Programmable nucleases have enabled rapid and accessible genome engineering in eukaryotic cells and living organisms. However, their delivery into human blood cells can be challenging. Here, we have utilized "nanoblades," a new technology that delivers a genomic cleaving agent into cells. These are modified murine leukemia virus (MLV) or HIV-derived virus-like particle (VLP), in which the viral structural protein Gag has been fused to Cas9. These VLPs are thus loaded with Cas9 protein complexed with the guide RNAs. Highly efficient gene editing was obtained in cell lines, IPS and primary mouse and human cells. Here, we showed that nanoblades were remarkably efficient for entry into human T, B, and hematopoietic stem and progenitor cells (HSPCs) thanks to their surface co-pseudotyping with baboon retroviral and VSV-G envelope glycoproteins. A brief incubation of human T and B cells with nanoblades incorporating two gRNAs resulted in 40 and 15% edited deletion in the Wiskott-Aldrich syndrome (WAS) gene locus, respectively. CD34+ cells (HSPCs) treated with the same nanoblades allowed 30-40% exon 1 drop-out in the WAS gene locus. Importantly, no toxicity was detected upon nanoblade-mediated gene editing of these blood cells. Finally, we also treated HSPCs with nanoblades in combination with a donor-encoding rAAV6 vector resulting in up to 40% of stable expression cassette knock-in into the WAS gene locus. Summarizing, this new technology is simple to implement, shows high flexibility for different targets including primary immune cells of human and murine origin, is relatively inexpensive and therefore gives important prospects for basic and clinical translation in the area of gene therapy.

5.
J Vis Exp ; (169)2021 03 31.
Artigo em Inglês | MEDLINE | ID: mdl-33871447

RESUMO

The clustered regularly interspaced short palindromic repeats (CRISPR)-Cas system has democratized genome-editing in eukaryotic cells and led to the development of numerous innovative applications. However, delivery of the Cas9 protein and single-guide RNA (sgRNA) into target cells can be technically challenge. Classical viral vectors, such as those derived from lentiviruses (LVs) or adeno-associated viruses (AAVs), allow for efficient delivery of transgenes coding for the Cas9 protein and its associated sgRNA in many primary cells and in vivo. Nevertheless, these vectors can suffer from drawbacks such as integration of the transgene in the target cell genome, a limited cargo capacity, and long-term expression of the Cas9 protein and guide RNA in target cells. To overcome some of these problems, a delivery vector based on the murine Leukemia virus (MLV) was developed to package the Cas9 protein and its associated guide RNA in the absence of any coding transgene. By fusing the Cas9 protein to the C-terminus of the structural protein Gag from MLV, virus-like particles (VLPs) loaded with the Cas9 protein and sgRNA (named "Nanoblades") were formed. Nanoblades can be collected from the culture medium of producer cells, purified, quantified, and used to transduce target cells and deliver the active Cas9/sgRNA complex. Nanoblades deliver their ribonucleoprotein (RNP) cargo transiently and rapidly in a wide range of primary and immortalized cells and can be programmed for other applications, such as transient transcriptional activation of targeted genes, using modified Cas9 proteins. Nanoblades are capable of in vivo genome-editing in the liver of injected adult mice and in oocytes to generate transgenic animals. Finally, they can be complexed with donor DNA for "transfection-free" homology-directed repair. Nanoblade preparation is simple, relatively low-cost, and can be easily carried out in any cell biology laboratory.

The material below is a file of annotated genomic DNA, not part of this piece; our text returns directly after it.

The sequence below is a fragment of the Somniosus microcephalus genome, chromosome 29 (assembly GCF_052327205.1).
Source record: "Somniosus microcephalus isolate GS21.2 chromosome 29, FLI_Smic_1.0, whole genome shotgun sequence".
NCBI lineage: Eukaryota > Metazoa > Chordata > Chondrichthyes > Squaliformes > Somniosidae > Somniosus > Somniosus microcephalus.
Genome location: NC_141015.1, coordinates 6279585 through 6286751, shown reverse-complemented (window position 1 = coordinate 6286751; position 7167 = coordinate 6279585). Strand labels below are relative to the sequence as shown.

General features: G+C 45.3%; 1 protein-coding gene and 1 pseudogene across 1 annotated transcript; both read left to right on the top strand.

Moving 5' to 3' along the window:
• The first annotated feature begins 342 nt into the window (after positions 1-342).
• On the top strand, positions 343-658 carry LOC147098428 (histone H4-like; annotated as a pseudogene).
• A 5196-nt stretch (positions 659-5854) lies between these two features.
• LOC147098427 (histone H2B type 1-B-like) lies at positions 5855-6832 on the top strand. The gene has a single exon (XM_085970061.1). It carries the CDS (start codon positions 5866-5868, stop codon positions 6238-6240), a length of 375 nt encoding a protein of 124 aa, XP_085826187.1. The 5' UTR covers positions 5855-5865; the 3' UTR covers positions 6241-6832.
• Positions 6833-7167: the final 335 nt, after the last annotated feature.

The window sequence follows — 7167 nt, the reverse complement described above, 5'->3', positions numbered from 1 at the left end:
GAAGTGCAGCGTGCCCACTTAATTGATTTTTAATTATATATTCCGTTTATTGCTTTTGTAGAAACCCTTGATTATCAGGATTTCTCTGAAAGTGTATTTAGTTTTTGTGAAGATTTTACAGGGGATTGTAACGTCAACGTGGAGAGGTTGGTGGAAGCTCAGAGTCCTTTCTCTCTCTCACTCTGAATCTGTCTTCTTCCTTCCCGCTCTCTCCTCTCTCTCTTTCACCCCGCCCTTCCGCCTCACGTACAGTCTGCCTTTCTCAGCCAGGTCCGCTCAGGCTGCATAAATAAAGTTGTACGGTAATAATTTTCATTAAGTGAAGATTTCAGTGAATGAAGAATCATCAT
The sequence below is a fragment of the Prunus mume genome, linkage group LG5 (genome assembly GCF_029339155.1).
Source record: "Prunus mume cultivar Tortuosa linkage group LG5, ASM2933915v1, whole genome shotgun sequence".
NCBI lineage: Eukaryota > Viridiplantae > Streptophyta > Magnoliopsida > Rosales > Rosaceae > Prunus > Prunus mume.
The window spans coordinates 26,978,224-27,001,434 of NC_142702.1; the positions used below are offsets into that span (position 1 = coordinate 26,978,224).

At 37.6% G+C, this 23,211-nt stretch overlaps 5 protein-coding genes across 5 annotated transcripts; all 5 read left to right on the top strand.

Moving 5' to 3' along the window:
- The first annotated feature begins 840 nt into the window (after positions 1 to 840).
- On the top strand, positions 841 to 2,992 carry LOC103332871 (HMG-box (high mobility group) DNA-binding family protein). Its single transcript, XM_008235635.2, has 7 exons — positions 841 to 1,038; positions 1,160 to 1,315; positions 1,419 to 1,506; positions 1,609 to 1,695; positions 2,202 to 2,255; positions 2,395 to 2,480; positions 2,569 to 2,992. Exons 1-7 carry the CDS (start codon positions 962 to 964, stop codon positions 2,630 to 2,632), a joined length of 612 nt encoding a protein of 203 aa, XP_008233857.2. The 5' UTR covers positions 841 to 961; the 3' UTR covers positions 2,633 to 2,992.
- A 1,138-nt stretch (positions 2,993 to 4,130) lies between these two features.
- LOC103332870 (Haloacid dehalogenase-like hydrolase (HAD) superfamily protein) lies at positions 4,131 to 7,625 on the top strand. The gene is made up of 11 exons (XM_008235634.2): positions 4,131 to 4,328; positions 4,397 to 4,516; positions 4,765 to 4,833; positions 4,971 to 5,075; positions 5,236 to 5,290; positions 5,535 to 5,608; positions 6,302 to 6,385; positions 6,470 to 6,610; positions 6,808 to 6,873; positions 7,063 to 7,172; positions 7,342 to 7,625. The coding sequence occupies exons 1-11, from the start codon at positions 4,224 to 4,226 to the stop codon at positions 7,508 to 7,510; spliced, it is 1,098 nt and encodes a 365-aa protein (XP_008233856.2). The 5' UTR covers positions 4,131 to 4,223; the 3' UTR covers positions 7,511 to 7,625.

Assuntos
Proteína 9 Associada à CRISPR/genética , Sistemas CRISPR-Cas/genética , Ribonucleoproteínas/genética , Humanos , Transfecção
6.
Nature ; 590(7847): 660-665, 2021 02.
Artigo em Inglês | MEDLINE | ID: mdl-33597753

RESUMO

The repair of DNA double-strand breaks (DSBs) is essential for safeguarding genome integrity. When a DSB forms, the PI3K-related ATM kinase rapidly triggers the establishment of megabase-sized, chromatin domains decorated with phosphorylated histone H2AX (γH2AX), which act as seeds for the formation of DNA-damage response foci1. It is unclear how these foci are rapidly assembled to establish a 'repair-prone' environment within the nucleus. Topologically associating domains are a key feature of 3D genome organization that compartmentalize transcription and replication, but little is known about their contribution to DNA repair processes2,3. Here we show that topologically associating domains are functional units of the DNA damage response, and are instrumental for the correct establishment of γH2AX-53BP1 chromatin domains in a manner that involves one-sided cohesin-mediated loop extrusion on both sides of the DSB. We propose a model in which H2AX-containing nucleosomes are rapidly phosphorylated as they actively pass by DSB-anchored cohesin. Our work highlights the importance of chromosome conformation in the maintenance of genome integrity and demonstrates the establishment of a chromatin modification by loop extrusion.


Assuntos